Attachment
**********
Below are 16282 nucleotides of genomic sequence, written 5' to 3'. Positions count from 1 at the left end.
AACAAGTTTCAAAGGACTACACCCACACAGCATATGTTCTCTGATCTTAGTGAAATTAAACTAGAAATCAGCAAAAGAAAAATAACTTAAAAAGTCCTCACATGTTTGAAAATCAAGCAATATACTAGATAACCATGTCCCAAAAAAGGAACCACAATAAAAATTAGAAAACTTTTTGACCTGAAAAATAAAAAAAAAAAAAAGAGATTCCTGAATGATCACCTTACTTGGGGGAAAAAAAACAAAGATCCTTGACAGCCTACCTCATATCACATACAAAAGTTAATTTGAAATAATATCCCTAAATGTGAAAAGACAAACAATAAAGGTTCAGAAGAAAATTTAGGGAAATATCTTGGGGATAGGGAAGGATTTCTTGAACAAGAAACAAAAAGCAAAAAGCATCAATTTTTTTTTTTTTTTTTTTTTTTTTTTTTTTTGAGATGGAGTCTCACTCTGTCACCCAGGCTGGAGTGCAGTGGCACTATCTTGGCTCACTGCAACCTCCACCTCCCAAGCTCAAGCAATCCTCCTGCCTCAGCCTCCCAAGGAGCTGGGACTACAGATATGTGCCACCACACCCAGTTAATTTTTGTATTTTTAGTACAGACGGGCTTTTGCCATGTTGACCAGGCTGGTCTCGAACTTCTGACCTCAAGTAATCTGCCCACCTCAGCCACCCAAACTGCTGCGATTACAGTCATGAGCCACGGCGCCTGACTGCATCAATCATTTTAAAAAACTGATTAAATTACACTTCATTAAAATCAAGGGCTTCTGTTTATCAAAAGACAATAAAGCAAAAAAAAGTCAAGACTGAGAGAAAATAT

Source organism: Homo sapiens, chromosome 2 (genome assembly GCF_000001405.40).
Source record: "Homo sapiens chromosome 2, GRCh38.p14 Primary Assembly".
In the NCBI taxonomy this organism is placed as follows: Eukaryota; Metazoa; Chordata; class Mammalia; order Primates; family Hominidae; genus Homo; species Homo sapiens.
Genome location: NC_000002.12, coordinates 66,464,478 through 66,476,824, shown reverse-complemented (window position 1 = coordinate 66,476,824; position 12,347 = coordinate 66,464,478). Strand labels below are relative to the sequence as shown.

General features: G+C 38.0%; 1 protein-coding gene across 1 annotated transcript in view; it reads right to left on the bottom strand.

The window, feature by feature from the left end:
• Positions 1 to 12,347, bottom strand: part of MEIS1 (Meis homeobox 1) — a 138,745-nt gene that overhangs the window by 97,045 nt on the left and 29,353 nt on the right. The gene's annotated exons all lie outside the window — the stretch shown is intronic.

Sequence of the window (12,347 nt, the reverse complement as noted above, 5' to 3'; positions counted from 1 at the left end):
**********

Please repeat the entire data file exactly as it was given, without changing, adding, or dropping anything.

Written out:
Below are 16282 nucleotides of genomic sequence, written 5' to 3'. Positions count from 1 at the left end.
AACAAGTTTCAAAGGACTACACCCACACAGCATATGTTCTCTGATCTTAGTGAAATTAAACTAGAAATCAGCAAAAGAAAAATAACTTAAAAAGTCCTCACATGTTTGAAAATCAAGCAATATACTAGATAACCATGTCCCAAAAAAGGAACCACAATAAAAATTAGAAAACTTTTTGACCTGAAAAATAAAAAAAAAAAAAAGAGATTCCTGAATGATCACCTTACTTGGGGGAAAAAAAACAAAGATCCTTGACAGCCTACCTCATATCACATACAAAAGTTAATTTGAAATAATATCCCTAAATGTGAAAAGACAAACAATAAAGGTTCAGAAGAAAATTTAGGGAAATATCTTGGGGATAGGGAAGGATTTCTTGAACAAGAAACAAAAAGCAAAAAGCATCAATTTTTTTTTTTTTTTTTTTTTTTTTTTTTTTTGAGATGGAGTCTCACTCTGTCACCCAGGCTGGAGTGCAGTGGCACTATCTTGGCTCACTGCAACCTCCACCTCCCAAGCTCAAGCAATCCTCCTGCCTCAGCCTCCCAAGGAGCTGGGACTACAGATATGTGCCACCACACCCAGTTAATTTTTGTATTTTTAGTACAGACGGGCTTTTGCCATGTTGACCAGGCTGGTCTCGAACTTCTGACCTCAAGTAATCTGCCCACCTCAGCCACCCAAACTGCTGCGATTACAGTCATGAGCCACGGCGCCTGACTGCATCAATCATTTTAAAAAACTGATTAAATTACACTTCATTAAAATCAAGGGCTTCTGTTTATCAAAAGACAATAAAGCAAAAAAAAGTCAAGACTGAGAGAAAATAT

Source organism: Homo sapiens, chromosome 2 (genome assembly GCF_000001405.40).
Source record: "Homo sapiens chromosome 2, GRCh38.p14 Primary Assembly".
In the NCBI taxonomy this organism is placed as follows: Eukaryota; Metazoa; Chordata; class Mammalia; order Primates; family Hominidae; genus Homo; species Homo sapiens.
Genome location: NC_000002.12, coordinates 66,464,478 through 66,476,824, shown reverse-complemented (window position 1 = coordinate 66,476,824; position 12,347 = coordinate 66,464,478). Strand labels below are relative to the sequence as shown.

General features: G+C 38.0%; 1 protein-coding gene across 1 annotated transcript in view; it reads right to left on the bottom strand.

The window, feature by feature from the left end:
• Positions 1 to 12,347, bottom strand: part of MEIS1 (Meis homeobox 1) — a 138,745-nt gene that overhangs the window by 97,045 nt on the left and 29,353 nt on the right. The gene's annotated exons all lie outside the window — the stretch shown is intronic.

Sequence of the window (12,347 nt, the reverse complement as noted above, 5' to 3'; positions counted from 1 at the left end):